Some Six Sigma practitioners are concerned about the current method used to calculate Z-scores and express process capability. A proposed modification, based on Berryman’s scorecard, may fill the need for a more intuitive and business savvy metric.
In order for any process capability to accurately be calculated, one must properly define and quantify the process defect, unit and opportunity of a customer CTQ. This article defines the three terms, as well as provides examples.
Although customer survey data is often used to determine the degree of customer satisfaction, it is worthwhile to consider recorded complaints data in order to calculate the number of actual complainers and the number of possible complainers.
Calculating your process sigma can be accomplished in 5 simple steps: Define your opportunities, define your defects, measure your opportunities and defects, calculate your yield, look-up process sigma. This article includes all the tools you need.
Practitioners must learn when and how to calculate the sigma level of a process.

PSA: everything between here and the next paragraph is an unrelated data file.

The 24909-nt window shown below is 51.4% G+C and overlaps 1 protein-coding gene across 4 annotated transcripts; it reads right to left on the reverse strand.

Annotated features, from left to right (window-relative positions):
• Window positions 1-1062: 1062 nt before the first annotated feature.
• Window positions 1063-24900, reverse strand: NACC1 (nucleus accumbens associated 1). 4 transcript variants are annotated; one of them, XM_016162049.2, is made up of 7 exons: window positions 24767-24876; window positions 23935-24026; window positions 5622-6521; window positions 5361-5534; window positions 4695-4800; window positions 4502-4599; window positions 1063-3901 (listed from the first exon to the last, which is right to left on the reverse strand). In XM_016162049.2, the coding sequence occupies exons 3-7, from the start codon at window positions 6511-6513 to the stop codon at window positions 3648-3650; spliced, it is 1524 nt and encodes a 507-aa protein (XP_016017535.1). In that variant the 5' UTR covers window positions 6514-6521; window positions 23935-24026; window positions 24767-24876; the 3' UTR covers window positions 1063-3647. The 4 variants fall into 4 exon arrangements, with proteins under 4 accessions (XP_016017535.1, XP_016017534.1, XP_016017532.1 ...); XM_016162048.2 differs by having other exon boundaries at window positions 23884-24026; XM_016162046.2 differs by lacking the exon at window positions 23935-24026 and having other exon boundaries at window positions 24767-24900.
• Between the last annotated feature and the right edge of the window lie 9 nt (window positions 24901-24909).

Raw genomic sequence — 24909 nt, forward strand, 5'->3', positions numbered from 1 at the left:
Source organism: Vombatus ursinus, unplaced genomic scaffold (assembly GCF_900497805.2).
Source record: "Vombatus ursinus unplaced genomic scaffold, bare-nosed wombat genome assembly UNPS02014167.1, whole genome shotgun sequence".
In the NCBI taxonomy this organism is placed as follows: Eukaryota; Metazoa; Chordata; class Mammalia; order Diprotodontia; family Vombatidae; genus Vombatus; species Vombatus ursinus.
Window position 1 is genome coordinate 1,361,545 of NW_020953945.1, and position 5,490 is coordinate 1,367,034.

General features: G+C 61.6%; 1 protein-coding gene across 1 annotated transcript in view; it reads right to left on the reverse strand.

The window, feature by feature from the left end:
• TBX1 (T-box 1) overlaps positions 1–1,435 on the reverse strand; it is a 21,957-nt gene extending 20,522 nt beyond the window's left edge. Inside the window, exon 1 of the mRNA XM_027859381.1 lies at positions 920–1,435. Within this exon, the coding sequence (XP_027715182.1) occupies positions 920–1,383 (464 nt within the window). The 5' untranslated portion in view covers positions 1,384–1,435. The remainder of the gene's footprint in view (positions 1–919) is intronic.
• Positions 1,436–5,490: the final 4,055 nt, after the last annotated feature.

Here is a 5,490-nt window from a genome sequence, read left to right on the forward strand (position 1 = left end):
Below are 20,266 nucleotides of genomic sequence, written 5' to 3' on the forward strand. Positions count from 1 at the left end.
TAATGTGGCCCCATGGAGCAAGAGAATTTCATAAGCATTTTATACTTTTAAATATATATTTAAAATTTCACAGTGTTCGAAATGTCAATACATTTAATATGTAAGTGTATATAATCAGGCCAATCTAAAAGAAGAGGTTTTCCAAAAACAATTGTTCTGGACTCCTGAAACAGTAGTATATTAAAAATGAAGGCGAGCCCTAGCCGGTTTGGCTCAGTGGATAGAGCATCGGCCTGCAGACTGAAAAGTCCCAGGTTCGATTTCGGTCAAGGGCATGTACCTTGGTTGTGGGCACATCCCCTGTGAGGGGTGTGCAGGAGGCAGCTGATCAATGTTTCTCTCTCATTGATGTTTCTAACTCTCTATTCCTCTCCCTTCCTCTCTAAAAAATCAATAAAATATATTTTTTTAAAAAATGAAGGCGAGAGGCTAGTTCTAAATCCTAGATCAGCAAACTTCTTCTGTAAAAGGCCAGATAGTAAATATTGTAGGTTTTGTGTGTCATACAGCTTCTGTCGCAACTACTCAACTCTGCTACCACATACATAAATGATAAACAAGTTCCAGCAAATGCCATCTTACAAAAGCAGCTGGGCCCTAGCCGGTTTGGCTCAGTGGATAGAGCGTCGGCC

When learning about Six Sigma, it may help to consider these charts, which detail how sigma level relates to defects per million opportunities (DPMO), and some real-world examples.
The sigma level of a process indicates how many standard deviations fit within the upper and lower specification limits. This article describes how to calculate process sigma level, its relationship to defect rate, and what the long-term mean shift is.
It can be difficult to assess an overall sigma level because some critical processes are more important than others. One approach is to weight each of the critical processes when calculating overall sigma level.
The use of slogans such as "zero defects" to spur quality can be counterproductive, detracting attention from the tried-and-true tools and culture associated with successful Six Sigma programs.